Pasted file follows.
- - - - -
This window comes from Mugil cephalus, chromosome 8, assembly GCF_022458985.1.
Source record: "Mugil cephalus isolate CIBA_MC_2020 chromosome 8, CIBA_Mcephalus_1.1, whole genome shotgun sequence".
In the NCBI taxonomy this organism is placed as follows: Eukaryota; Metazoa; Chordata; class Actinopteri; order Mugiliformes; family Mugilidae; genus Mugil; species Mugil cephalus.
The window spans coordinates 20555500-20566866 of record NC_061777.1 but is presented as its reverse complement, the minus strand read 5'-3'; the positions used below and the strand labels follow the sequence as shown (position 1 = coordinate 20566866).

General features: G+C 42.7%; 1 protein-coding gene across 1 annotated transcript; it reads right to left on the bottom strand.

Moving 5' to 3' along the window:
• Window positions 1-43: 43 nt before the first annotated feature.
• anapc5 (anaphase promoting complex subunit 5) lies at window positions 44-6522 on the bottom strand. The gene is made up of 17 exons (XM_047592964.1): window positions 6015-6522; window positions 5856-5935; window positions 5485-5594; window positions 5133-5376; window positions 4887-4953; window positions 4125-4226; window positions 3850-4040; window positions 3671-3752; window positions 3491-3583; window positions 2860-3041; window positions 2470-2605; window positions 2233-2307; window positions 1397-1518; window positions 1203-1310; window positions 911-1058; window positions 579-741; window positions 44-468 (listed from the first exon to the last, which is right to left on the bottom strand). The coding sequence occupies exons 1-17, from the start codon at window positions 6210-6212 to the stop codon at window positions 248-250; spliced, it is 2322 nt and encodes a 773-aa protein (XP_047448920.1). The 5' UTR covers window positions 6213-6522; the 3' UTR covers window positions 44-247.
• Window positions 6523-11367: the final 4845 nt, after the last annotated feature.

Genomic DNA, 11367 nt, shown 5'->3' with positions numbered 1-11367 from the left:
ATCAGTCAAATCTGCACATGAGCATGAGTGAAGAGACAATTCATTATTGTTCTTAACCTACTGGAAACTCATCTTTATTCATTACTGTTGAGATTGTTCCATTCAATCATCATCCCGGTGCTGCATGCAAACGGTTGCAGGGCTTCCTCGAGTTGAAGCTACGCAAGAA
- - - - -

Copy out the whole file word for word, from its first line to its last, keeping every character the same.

This window comes from Mugil cephalus, chromosome 8, assembly GCF_022458985.1.
Source record: "Mugil cephalus isolate CIBA_MC_2020 chromosome 8, CIBA_Mcephalus_1.1, whole genome shotgun sequence".
In the NCBI taxonomy this organism is placed as follows: Eukaryota; Metazoa; Chordata; class Actinopteri; order Mugiliformes; family Mugilidae; genus Mugil; species Mugil cephalus.
The window spans coordinates 20555500-20566866 of record NC_061777.1 but is presented as its reverse complement, the minus strand read 5'-3'; the positions used below and the strand labels follow the sequence as shown (position 1 = coordinate 20566866).

General features: G+C 42.7%; 1 protein-coding gene across 1 annotated transcript; it reads right to left on the bottom strand.

Moving 5' to 3' along the window:
• Window positions 1-43: 43 nt before the first annotated feature.
• anapc5 (anaphase promoting complex subunit 5) lies at window positions 44-6522 on the bottom strand. The gene is made up of 17 exons (XM_047592964.1): window positions 6015-6522; window positions 5856-5935; window positions 5485-5594; window positions 5133-5376; window positions 4887-4953; window positions 4125-4226; window positions 3850-4040; window positions 3671-3752; window positions 3491-3583; window positions 2860-3041; window positions 2470-2605; window positions 2233-2307; window positions 1397-1518; window positions 1203-1310; window positions 911-1058; window positions 579-741; window positions 44-468 (listed from the first exon to the last, which is right to left on the bottom strand). The coding sequence occupies exons 1-17, from the start codon at window positions 6210-6212 to the stop codon at window positions 248-250; spliced, it is 2322 nt and encodes a 773-aa protein (XP_047448920.1). The 5' UTR covers window positions 6213-6522; the 3' UTR covers window positions 44-247.
• Window positions 6523-11367: the final 4845 nt, after the last annotated feature.

Genomic DNA, 11367 nt, shown 5'->3' with positions numbered 1-11367 from the left:
ATCAGTCAAATCTGCACATGAGCATGAGTGAAGAGACAATTCATTATTGTTCTTAACCTACTGGAAACTCATCTTTATTCATTACTGTTGAGATTGTTCCATTCAATCATCATCCCGGTGCTGCATGCAAACGGTTGCAGGGCTTCCTCGAGTTGAAGCTACGCAAGAA